Across the world, jobs are moving to China and being lost to automation. Capital and companies are globally mobile and can outrun and outwit any nation alone. Climate change is already affecting our ways of life and radical changes will be needed if that is not going to get far, far worse. Here at home, whilst our taxation system has too many holes, cuts to out public services have gone far too far, and the financial services sector has failed to pay its penance for the crash it caused in 2008 we cannot suddenly banish the private sector we have and expect a new, better one — creating jobs and paying taxes — to immediately spring up in its place. When it comes to public ownership, while Britain’s sale of everything from water companies to school and hospital buildings has taken privatisation to extremes, if we are going to pay shareholders for the assets they own there is no easy, cost-less, way to take them back into collective ownership.
But where there are easy answers we must take them — even if it involves some political pain.
It should shame us as a country that we don’t build enough houses for everyone who lives here to have a decent home. We must fulfil our potential to be the world leader in renewable energy. The way vocational education works needs to be transformed. There is no sensible reason why there is such a poverty of ambition in our industrial strategy.
We must understand that technology has fundamentally changed the world — and that means politics needs to change fundamentally too.
This has already happened in so many ways, and will continue to accelerate over the coming decades. Most importantly for the practice of politics, it has changed the way that people interact with each other, with news and information, and with politics and politicians. The way politicians do politics and the way our political parties work has not changed with this. Political parties remain set up for the industrial rather than the digital age. The power of technology to connect with people in ways that were never previously possible is immense. Destructive actors have harnessed that to their advantage abetted by those who are willing to let them play to our basest instincts as long as they can make money. There is no fundamental reason why technology should be harnessed primarily for ill rather than good but that is what is happening right now. Political parties — and therefore politicians — needs to change fundamentally to live within this new reality.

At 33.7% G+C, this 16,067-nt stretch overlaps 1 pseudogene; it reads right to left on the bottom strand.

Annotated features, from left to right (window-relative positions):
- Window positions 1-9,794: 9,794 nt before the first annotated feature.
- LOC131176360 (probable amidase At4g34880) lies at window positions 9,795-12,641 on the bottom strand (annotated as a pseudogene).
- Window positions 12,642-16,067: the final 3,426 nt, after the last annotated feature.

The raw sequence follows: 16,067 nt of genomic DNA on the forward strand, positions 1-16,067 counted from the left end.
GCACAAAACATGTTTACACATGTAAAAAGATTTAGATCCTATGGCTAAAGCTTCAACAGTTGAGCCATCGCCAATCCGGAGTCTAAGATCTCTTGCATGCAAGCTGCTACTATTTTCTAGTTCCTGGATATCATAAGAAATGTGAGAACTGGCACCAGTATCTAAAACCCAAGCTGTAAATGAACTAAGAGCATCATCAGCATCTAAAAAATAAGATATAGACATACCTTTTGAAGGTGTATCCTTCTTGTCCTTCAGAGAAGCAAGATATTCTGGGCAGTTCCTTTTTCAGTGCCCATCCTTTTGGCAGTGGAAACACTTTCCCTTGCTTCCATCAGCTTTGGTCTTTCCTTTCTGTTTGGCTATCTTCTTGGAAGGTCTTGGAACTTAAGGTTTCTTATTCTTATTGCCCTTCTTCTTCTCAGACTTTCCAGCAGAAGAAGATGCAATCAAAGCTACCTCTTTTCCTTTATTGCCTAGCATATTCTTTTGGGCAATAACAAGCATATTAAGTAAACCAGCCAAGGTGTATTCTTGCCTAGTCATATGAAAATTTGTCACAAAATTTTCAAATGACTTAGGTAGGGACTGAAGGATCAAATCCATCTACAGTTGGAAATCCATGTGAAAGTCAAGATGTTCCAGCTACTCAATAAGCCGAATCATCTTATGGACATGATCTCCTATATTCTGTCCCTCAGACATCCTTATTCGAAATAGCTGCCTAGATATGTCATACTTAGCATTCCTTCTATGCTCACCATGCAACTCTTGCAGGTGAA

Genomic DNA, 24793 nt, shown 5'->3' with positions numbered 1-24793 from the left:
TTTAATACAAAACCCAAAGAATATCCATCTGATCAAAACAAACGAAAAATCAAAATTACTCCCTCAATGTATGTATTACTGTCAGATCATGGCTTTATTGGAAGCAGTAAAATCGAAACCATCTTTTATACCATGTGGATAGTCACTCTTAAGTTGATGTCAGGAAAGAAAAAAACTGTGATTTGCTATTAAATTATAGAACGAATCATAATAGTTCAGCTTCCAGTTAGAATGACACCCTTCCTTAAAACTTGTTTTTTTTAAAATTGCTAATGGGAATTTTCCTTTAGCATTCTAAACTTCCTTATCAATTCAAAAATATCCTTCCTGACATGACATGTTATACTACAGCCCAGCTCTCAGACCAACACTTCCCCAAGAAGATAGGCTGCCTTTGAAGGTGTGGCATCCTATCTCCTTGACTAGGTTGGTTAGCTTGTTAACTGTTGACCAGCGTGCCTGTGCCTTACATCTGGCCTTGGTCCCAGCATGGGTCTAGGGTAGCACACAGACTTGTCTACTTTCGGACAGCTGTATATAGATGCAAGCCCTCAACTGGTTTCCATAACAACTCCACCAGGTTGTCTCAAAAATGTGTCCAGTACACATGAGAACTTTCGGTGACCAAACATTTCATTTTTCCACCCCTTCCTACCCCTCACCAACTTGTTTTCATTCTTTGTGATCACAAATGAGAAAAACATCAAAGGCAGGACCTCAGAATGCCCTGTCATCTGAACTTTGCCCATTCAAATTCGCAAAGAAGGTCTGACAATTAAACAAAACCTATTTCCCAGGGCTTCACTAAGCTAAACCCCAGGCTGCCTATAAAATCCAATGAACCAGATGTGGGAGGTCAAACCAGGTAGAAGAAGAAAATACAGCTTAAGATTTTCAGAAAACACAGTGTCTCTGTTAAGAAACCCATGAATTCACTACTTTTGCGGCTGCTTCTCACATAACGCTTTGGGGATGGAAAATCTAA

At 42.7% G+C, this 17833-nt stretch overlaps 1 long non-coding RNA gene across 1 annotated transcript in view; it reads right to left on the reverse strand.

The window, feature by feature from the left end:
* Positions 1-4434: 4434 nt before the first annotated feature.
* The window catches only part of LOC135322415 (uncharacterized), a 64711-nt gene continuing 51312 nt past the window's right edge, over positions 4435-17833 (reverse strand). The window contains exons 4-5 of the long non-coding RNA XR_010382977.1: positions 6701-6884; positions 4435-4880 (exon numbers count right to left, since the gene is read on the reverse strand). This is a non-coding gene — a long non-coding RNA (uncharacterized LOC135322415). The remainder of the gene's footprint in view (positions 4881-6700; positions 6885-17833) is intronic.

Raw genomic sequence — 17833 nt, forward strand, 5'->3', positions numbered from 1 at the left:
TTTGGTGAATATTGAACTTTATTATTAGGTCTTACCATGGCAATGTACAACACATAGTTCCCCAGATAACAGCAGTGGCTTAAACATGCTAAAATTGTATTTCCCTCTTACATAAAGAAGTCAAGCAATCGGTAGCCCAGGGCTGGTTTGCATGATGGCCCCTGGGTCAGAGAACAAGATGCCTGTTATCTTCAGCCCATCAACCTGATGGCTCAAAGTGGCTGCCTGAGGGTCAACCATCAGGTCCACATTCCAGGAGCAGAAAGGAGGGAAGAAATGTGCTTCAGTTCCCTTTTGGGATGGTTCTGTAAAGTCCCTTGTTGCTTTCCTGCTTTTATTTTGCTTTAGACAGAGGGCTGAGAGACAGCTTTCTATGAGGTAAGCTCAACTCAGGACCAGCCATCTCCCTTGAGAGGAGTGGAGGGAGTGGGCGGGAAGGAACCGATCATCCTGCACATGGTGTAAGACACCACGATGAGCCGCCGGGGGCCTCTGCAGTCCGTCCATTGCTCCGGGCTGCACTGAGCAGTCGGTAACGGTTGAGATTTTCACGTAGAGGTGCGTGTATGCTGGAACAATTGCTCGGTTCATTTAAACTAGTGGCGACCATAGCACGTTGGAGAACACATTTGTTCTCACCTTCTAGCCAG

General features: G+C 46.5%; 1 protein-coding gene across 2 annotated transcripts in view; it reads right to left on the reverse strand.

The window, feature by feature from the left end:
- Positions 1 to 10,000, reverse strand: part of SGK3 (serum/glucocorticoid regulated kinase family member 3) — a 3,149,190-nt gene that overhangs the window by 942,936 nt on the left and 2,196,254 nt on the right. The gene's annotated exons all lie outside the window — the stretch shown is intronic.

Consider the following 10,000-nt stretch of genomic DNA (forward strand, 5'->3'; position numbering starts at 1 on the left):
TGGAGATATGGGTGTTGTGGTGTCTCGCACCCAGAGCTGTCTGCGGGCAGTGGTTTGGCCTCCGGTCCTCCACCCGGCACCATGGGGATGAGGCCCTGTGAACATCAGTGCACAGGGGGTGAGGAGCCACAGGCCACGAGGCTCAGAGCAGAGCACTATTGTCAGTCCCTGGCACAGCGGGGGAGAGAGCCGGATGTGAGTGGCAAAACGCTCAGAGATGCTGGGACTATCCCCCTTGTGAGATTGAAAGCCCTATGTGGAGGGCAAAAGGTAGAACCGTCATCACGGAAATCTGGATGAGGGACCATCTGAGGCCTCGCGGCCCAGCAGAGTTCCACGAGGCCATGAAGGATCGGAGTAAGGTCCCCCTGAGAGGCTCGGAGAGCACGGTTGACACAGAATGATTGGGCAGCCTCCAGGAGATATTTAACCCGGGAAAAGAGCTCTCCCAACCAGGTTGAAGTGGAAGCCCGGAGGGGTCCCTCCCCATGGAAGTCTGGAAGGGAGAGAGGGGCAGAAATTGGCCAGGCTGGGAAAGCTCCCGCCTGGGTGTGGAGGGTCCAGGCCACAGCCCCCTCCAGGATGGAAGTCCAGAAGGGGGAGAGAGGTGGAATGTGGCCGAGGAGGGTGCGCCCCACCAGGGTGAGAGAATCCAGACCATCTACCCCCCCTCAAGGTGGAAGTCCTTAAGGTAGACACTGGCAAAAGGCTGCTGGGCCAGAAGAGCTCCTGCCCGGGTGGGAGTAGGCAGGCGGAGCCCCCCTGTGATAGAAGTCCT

We must accept that the existential threat of climate change and environmental destruction needs to sit at the heart of our politics from here forward.
We must do this both because it is the right thing to do — we should be stewards of our world rather than consumers of it — and also because it is increasingly obvious that the threats of global warning are not abstract but immediate and coming within our lifespans and those of our children.
We must acknowledge that markets need to work for people, rather than people for markets.
To bastardise Churchill, while its clear that a market economy is the worst economic system except for all the others, it is also clear that capitalism as it stands is broken and works in the interests of far too few people. If we do not fix that, eventually our country, and our world, will fall apart. We must build a country that recognises we need to ensure people have good jobs rather than any job. The changes that technology has brought to politics have also come to the workplace and that process is about to accelerate. We need to understand and be ready when artificial intelligence wipes out jobs across every sector of our economy — something that is already underway.
I’m sure that they way I have expressed these ideas is imperfect. I am sure there are other ideas that should sit alongside or ahead of these. But I hope you agree these are things we should seek to pursue, that they go well beyond the agenda of any political movement in Britain right now, and that they are changes that we should be seeking to make to our politics and our country — and seeking to make right now.